Florida’s Panhandle is blessed with some of the country’s most beautiful beaches. And all along them are restaurants to feed hungry travelers and locals. Burrito Del Sol with locations in Fort Walton Beach and Destin is one of those places, specializing in hearty hand-held burritos. Billed as coastal Mexican, diners can get shrimp and fish in a rolled in a flour tortilla, pressed in a quesadilla, scattered on top of a salad or nestled in a taco.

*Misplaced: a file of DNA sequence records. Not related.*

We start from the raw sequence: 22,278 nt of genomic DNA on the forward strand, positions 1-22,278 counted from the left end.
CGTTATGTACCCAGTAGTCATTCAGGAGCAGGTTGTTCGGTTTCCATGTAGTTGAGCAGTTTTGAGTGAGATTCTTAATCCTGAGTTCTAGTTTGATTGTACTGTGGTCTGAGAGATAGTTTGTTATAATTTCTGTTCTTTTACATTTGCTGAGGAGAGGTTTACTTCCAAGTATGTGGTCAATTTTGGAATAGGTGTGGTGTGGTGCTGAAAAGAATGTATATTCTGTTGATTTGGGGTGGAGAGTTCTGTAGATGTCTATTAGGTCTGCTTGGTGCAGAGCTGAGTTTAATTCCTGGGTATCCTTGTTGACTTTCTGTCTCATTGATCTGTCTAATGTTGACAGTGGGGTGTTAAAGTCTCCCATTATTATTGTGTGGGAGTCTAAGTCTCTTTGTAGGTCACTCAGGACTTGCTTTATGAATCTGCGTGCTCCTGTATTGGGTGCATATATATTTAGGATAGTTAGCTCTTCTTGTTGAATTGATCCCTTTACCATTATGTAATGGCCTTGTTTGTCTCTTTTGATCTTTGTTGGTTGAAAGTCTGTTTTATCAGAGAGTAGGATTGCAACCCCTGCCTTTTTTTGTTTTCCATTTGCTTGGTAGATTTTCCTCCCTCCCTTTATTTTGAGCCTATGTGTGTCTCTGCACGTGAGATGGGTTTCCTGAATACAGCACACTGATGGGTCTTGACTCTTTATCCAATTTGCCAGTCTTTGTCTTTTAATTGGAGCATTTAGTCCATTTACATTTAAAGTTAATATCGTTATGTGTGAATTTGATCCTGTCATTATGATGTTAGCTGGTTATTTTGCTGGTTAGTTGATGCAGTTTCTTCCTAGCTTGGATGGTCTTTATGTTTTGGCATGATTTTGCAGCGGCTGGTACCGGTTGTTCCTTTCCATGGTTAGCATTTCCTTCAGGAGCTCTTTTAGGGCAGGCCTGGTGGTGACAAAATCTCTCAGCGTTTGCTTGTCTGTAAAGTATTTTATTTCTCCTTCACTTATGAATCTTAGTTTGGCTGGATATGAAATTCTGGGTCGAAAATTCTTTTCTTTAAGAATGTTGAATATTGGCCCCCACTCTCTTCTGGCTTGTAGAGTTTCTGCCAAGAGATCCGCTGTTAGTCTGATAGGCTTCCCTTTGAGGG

Like Gainesville, Tallahassee is also a college town but with the addition of being the state capital. You’ll find plenty of Florida State University students dining at Gordo’s, a Cuban joint not far from campus. Gordo’s offers a variety of Cuban sandwiches, including the Cuban and media noche. They put another spin on the Cuban, making a veggie version and one with turkey. El Jalisco is another popular spot for students, locals and legislators. This is one big restaurant and a go-to spot for fajitas and margaritas.